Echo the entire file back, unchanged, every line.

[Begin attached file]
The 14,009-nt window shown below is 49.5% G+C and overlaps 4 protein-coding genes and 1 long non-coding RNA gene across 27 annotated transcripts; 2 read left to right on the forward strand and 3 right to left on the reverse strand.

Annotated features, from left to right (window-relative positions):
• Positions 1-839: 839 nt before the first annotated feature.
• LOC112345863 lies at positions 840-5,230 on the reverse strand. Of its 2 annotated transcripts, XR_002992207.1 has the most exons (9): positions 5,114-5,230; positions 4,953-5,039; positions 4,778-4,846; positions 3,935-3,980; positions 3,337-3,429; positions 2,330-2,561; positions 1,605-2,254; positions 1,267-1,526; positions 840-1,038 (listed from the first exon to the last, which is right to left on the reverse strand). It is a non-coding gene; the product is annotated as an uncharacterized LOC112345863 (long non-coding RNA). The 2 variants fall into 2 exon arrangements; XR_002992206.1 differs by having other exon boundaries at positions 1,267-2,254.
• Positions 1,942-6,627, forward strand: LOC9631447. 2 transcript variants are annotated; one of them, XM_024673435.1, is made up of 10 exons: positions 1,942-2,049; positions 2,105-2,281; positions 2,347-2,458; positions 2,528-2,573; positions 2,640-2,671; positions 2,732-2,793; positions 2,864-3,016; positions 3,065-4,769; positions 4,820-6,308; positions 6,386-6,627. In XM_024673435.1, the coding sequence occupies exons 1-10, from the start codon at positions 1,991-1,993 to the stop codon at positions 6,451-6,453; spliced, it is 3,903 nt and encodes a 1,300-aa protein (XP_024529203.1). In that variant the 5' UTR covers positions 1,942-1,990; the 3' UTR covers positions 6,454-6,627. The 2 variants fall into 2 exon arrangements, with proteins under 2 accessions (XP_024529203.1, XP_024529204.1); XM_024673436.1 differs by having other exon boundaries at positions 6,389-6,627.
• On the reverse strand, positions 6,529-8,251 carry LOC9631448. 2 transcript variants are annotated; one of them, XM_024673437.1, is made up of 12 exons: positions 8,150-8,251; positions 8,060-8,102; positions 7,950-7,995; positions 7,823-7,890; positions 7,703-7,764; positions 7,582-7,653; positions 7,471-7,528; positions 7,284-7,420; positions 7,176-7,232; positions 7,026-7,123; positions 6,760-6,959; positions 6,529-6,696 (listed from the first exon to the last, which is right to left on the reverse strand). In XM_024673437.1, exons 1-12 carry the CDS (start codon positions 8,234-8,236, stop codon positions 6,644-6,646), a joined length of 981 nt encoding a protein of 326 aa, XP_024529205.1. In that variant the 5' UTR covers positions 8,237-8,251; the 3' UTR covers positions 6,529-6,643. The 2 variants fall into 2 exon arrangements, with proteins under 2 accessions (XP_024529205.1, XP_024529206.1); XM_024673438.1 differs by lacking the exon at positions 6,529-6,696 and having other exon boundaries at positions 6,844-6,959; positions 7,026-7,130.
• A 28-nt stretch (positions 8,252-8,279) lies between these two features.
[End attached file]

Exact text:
The 14,009-nt window shown below is 49.5% G+C and overlaps 4 protein-coding genes and 1 long non-coding RNA gene across 27 annotated transcripts; 2 read left to right on the forward strand and 3 right to left on the reverse strand.

Annotated features, from left to right (window-relative positions):
• Positions 1-839: 839 nt before the first annotated feature.
• LOC112345863 lies at positions 840-5,230 on the reverse strand. Of its 2 annotated transcripts, XR_002992207.1 has the most exons (9): positions 5,114-5,230; positions 4,953-5,039; positions 4,778-4,846; positions 3,935-3,980; positions 3,337-3,429; positions 2,330-2,561; positions 1,605-2,254; positions 1,267-1,526; positions 840-1,038 (listed from the first exon to the last, which is right to left on the reverse strand). It is a non-coding gene; the product is annotated as an uncharacterized LOC112345863 (long non-coding RNA). The 2 variants fall into 2 exon arrangements; XR_002992206.1 differs by having other exon boundaries at positions 1,267-2,254.
• Positions 1,942-6,627, forward strand: LOC9631447. 2 transcript variants are annotated; one of them, XM_024673435.1, is made up of 10 exons: positions 1,942-2,049; positions 2,105-2,281; positions 2,347-2,458; positions 2,528-2,573; positions 2,640-2,671; positions 2,732-2,793; positions 2,864-3,016; positions 3,065-4,769; positions 4,820-6,308; positions 6,386-6,627. In XM_024673435.1, the coding sequence occupies exons 1-10, from the start codon at positions 1,991-1,993 to the stop codon at positions 6,451-6,453; spliced, it is 3,903 nt and encodes a 1,300-aa protein (XP_024529203.1). In that variant the 5' UTR covers positions 1,942-1,990; the 3' UTR covers positions 6,454-6,627. The 2 variants fall into 2 exon arrangements, with proteins under 2 accessions (XP_024529203.1, XP_024529204.1); XM_024673436.1 differs by having other exon boundaries at positions 6,389-6,627.
• On the reverse strand, positions 6,529-8,251 carry LOC9631448. 2 transcript variants are annotated; one of them, XM_024673437.1, is made up of 12 exons: positions 8,150-8,251; positions 8,060-8,102; positions 7,950-7,995; positions 7,823-7,890; positions 7,703-7,764; positions 7,582-7,653; positions 7,471-7,528; positions 7,284-7,420; positions 7,176-7,232; positions 7,026-7,123; positions 6,760-6,959; positions 6,529-6,696 (listed from the first exon to the last, which is right to left on the reverse strand). In XM_024673437.1, exons 1-12 carry the CDS (start codon positions 8,234-8,236, stop codon positions 6,644-6,646), a joined length of 981 nt encoding a protein of 326 aa, XP_024529205.1. In that variant the 5' UTR covers positions 8,237-8,251; the 3' UTR covers positions 6,529-6,643. The 2 variants fall into 2 exon arrangements, with proteins under 2 accessions (XP_024529205.1, XP_024529206.1); XM_024673438.1 differs by lacking the exon at positions 6,529-6,696 and having other exon boundaries at positions 6,844-6,959; positions 7,026-7,130.
• A 28-nt stretch (positions 8,252-8,279) lies between these two features.